I am currently coding fortran, and I have huge "subprograms" (called "subroutine" in fortran). So I would like the name of the current subroutine (the subprogram my cursor is currently in) to be displayed in my statusline.

This is what a subroutine looks like in fortran (this should make my trick clearer):

subroutine my_subprogram(args)
   stuff going on 

I found the following trick, currently in my .vimrc file.

function! SubName()
   let current_line = line(".")  " I store the current line number 
   ?subroutine                   " searches the previous occurence of "subroutine"
   let title_line = line(".")    " stores the line where the subroutine title is
   execute ":".title_line        " go to the line where the title is
   normal! eeb                   " put the cursor on the 2nd word :  "my_subprogram"
   let sub_name = expand("<cword>") " extract the subroutine name in a variable
   execute ":".current_line      " come back to the initial position
   return sub_name

Then I put the function in my statusline and it works almost fine : the name is displayed but... I cant do / searches anymore ! It highlights found text but I can't scroll to the next occurences of the pattern I'm looking for.

I guess this might be because the function is permanently called and thus Vim permanently performs researches because of the ?subroutine line.

(This is my first time trying to vimscript, so there are probably some ugly things there that you may want to correct -- please do not hesitate !)

  • Rather than a function, you can use key mappings simply. – SibiCoder Apr 20 '16 at 16:39
  • I did at first, that's how my .vimrc is set at the moment : I press my shortcut each time I want to know in which subroutine I am. But I wanted it to be automatic and permanent (hence the displaying in the statusline). Or maybe I am misunderstanding you ? – Feffe Apr 20 '16 at 17:51
  • 1
    Not what you wer looking for, but as an idea: you could go for github.com/majutsushi/tagbar. It'll show you where you're in the file. – Rolf Apr 22 '16 at 11:00

You could try the following code:

function! SubName() abort
    let prev_sub_line_num = search('subroutine ', 'bcnW')
    return matchstr(getline(prev_sub_line_num), 'subroutine \zs\w\+')

set stl+=%{SubName()}

    let prev_sub_line_num = search('subroutine ', 'bcnW')

Call the search() function to look for the pattern subroutine.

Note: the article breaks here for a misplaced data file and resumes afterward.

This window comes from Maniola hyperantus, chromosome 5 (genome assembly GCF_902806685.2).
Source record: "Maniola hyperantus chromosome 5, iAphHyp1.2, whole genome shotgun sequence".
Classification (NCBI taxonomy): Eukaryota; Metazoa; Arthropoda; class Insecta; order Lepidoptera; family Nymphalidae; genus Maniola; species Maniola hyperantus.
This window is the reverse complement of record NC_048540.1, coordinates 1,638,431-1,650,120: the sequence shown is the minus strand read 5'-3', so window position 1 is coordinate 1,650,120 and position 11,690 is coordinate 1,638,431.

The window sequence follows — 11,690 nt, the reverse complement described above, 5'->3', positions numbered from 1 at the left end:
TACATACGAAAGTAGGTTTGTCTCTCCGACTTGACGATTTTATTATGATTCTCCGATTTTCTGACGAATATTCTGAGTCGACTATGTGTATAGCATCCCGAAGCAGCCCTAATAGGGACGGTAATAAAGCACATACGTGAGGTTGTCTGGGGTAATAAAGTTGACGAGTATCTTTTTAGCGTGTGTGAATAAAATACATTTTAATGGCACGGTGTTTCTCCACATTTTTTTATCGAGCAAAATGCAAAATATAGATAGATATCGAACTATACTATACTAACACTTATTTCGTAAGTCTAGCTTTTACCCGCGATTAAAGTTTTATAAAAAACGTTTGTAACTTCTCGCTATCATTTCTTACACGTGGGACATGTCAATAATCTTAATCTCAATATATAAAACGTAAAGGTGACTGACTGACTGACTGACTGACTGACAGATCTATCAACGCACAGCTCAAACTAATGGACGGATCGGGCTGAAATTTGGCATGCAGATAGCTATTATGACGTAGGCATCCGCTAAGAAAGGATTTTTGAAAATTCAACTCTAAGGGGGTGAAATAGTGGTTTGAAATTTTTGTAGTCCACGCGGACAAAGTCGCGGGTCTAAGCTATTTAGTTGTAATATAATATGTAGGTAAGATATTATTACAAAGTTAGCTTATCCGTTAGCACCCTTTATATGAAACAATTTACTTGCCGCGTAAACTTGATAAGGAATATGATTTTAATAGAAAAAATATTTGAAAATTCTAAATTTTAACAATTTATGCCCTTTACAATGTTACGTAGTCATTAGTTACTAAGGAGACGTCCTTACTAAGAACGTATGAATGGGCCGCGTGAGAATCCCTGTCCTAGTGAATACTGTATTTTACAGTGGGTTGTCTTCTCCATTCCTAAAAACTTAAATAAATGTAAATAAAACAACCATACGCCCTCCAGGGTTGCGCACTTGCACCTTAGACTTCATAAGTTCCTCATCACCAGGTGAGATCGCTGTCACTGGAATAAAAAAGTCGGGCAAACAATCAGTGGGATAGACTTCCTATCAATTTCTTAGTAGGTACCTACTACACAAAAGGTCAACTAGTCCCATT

In the 2nd argument, 4 flags are passed to search():

  • b look backward instead of forward
  • c accept a match at current cursor position
  • n don't move the cursor
  • W don't wrap around the end of the file

So, search() returns the number of the line where the previous subroutine text is found.
This number is stored in the variable prev_sub_line_num.

return matchstr(getline(prev_sub_line_num), 'subroutine \zs\w\+')

Then, matchstr() is called, which looks for the pattern subroutine \zs\w\+ inside the contents of the line prev_sub_line_num, and returns the matching text.

2 arguments are passed to matchstr():

  • getline(prev_sub_line_num) which gets the contents of the previous line where subroutine was found
  • the pattern subroutine \zs\w\+ which matches the word (\w\+) just after the text subroutine. In a regex, \zs allows you to set the start of a match. Here, it allows you to get rid of subroutine, even though it's inside the pattern.

Note that the contents of the statusline including the expression SubName() will be evaluated on every screen update, which could slow Vim down.

  • 1
    nice, do you know if those flags exists for the //? also ? – nobe4 Apr 20 '16 at 17:29
  • 2
    @Nobe4 I don't know for the c and n flags, but you can get something similar to W by typing :set nowrapscan. You can also apply some offsets after a / / ? search. For example, /foobar/e should position the cursor on the end of the next foobar (r), and ?foobar?s+3 should position the cursor on the third character after the start of the previous foobar (b). Other than that, I don't know if you can tweak the behavior of a search. – user9433424 Apr 20 '16 at 17:45
  • Wow. This shows how much I have to learn about vim. Thank you very much, I will test it asap. – Feffe Apr 20 '16 at 17:52

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